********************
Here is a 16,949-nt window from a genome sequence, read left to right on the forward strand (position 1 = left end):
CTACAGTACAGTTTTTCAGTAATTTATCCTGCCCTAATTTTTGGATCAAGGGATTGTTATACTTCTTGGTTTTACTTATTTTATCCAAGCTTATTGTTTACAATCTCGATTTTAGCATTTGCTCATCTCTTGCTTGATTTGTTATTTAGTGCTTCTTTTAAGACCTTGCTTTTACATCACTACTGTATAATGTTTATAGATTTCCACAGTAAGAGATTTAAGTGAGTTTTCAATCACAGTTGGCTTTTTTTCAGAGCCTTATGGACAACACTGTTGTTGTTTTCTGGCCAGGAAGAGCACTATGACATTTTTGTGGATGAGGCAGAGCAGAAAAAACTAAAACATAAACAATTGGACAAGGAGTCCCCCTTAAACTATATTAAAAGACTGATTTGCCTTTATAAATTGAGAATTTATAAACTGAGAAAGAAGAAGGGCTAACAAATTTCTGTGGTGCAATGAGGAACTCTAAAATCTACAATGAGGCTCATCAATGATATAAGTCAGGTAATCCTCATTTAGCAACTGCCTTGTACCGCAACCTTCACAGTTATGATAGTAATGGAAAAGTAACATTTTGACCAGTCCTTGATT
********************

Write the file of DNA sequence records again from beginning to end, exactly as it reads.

Here is a 16,949-nt window from a genome sequence, read left to right on the forward strand (position 1 = left end):
CTACAGTACAGTTTTTCAGTAATTTATCCTGCCCTAATTTTTGGATCAAGGGATTGTTATACTTCTTGGTTTTACTTATTTTATCCAAGCTTATTGTTTACAATCTCGATTTTAGCATTTGCTCATCTCTTGCTTGATTTGTTATTTAGTGCTTCTTTTAAGACCTTGCTTTTACATCACTACTGTATAATGTTTATAGATTTCCACAGTAAGAGATTTAAGTGAGTTTTCAATCACAGTTGGCTTTTTTTCAGAGCCTTATGGACAACACTGTTGTTGTTTTCTGGCCAGGAAGAGCACTATGACATTTTTGTGGATGAGGCAGAGCAGAAAAAACTAAAACATAAACAATTGGACAAGGAGTCCCCCTTAAACTATATTAAAAGACTGATTTGCCTTTATAAATTGAGAATTTATAAACTGAGAAAGAAGAAGGGCTAACAAATTTCTGTGGTGCAATGAGGAACTCTAAAATCTACAATGAGGCTCATCAATGATATAAGTCAGGTAATCCTCATTTAGCAACTGCCTTGTACCGCAACCTTCACAGTTATGATAGTAATGGAAAAGTAACATTTTGACCAGTCCTTGATT